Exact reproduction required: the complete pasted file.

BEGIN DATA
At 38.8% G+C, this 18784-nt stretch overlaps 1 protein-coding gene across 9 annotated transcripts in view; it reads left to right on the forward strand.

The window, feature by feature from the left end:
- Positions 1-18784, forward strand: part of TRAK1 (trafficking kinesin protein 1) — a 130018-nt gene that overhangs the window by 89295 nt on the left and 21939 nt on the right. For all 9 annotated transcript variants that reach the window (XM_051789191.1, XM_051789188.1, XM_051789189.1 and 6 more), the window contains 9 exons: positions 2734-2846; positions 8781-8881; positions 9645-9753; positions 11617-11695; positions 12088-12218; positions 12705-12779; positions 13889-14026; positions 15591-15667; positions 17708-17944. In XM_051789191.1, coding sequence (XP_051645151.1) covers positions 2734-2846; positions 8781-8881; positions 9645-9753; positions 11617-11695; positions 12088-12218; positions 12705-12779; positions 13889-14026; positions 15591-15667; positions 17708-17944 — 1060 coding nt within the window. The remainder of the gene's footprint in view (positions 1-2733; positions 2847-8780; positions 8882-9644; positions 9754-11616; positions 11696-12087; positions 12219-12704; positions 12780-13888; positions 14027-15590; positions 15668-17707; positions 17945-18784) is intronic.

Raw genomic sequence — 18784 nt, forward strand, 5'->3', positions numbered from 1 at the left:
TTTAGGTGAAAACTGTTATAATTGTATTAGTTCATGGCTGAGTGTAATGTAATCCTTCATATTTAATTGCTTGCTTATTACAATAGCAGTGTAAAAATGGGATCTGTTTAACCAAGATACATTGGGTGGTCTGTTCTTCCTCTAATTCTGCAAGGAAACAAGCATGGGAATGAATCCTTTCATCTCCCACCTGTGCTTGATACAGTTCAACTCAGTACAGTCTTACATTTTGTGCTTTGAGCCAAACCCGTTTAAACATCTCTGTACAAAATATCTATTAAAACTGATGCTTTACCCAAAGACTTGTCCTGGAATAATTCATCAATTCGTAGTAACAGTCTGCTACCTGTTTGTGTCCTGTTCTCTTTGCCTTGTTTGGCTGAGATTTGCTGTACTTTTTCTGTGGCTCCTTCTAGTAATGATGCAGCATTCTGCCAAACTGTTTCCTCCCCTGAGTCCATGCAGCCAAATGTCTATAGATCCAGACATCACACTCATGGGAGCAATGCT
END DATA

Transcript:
At 38.8% G+C, this 18784-nt stretch overlaps 1 protein-coding gene across 9 annotated transcripts in view; it reads left to right on the forward strand.

The window, feature by feature from the left end:
- Positions 1-18784, forward strand: part of TRAK1 (trafficking kinesin protein 1) — a 130018-nt gene that overhangs the window by 89295 nt on the left and 21939 nt on the right. For all 9 annotated transcript variants that reach the window (XM_051789191.1, XM_051789188.1, XM_051789189.1 and 6 more), the window contains 9 exons: positions 2734-2846; positions 8781-8881; positions 9645-9753; positions 11617-11695; positions 12088-12218; positions 12705-12779; positions 13889-14026; positions 15591-15667; positions 17708-17944. In XM_051789191.1, coding sequence (XP_051645151.1) covers positions 2734-2846; positions 8781-8881; positions 9645-9753; positions 11617-11695; positions 12088-12218; positions 12705-12779; positions 13889-14026; positions 15591-15667; positions 17708-17944 — 1060 coding nt within the window. The remainder of the gene's footprint in view (positions 1-2733; positions 2847-8780; positions 8882-9644; positions 9754-11616; positions 11696-12087; positions 12219-12704; positions 12780-13888; positions 14027-15590; positions 15668-17707; positions 17945-18784) is intronic.

Raw genomic sequence — 18784 nt, forward strand, 5'->3', positions numbered from 1 at the left:
TTTAGGTGAAAACTGTTATAATTGTATTAGTTCATGGCTGAGTGTAATGTAATCCTTCATATTTAATTGCTTGCTTATTACAATAGCAGTGTAAAAATGGGATCTGTTTAACCAAGATACATTGGGTGGTCTGTTCTTCCTCTAATTCTGCAAGGAAACAAGCATGGGAATGAATCCTTTCATCTCCCACCTGTGCTTGATACAGTTCAACTCAGTACAGTCTTACATTTTGTGCTTTGAGCCAAACCCGTTTAAACATCTCTGTACAAAATATCTATTAAAACTGATGCTTTACCCAAAGACTTGTCCTGGAATAATTCATCAATTCGTAGTAACAGTCTGCTACCTGTTTGTGTCCTGTTCTCTTTGCCTTGTTTGGCTGAGATTTGCTGTACTTTTTCTGTGGCTCCTTCTAGTAATGATGCAGCATTCTGCCAAACTGTTTCCTCCCCTGAGTCCATGCAGCCAAATGTCTATAGATCCAGACATCACACTCATGGGAGCAATGCT